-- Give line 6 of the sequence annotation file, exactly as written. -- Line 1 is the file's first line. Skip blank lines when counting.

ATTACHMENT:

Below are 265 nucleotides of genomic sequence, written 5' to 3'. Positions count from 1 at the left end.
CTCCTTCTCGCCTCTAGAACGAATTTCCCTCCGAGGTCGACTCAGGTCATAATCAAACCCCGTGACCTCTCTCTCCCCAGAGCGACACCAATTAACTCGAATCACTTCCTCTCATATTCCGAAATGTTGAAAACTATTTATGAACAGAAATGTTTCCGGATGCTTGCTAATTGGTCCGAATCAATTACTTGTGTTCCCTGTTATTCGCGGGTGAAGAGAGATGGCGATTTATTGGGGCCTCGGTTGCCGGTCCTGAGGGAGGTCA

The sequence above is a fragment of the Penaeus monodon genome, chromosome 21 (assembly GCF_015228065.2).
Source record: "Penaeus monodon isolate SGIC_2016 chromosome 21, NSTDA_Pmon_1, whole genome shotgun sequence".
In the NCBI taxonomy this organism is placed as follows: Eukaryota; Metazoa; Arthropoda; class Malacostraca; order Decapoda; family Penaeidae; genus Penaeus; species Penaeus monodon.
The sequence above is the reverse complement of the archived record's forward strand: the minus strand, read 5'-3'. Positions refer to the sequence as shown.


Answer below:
The sequence above is the reverse complement of the archived record's forward strand: the minus strand, read 5'-3'. Positions refer to the sequence as shown.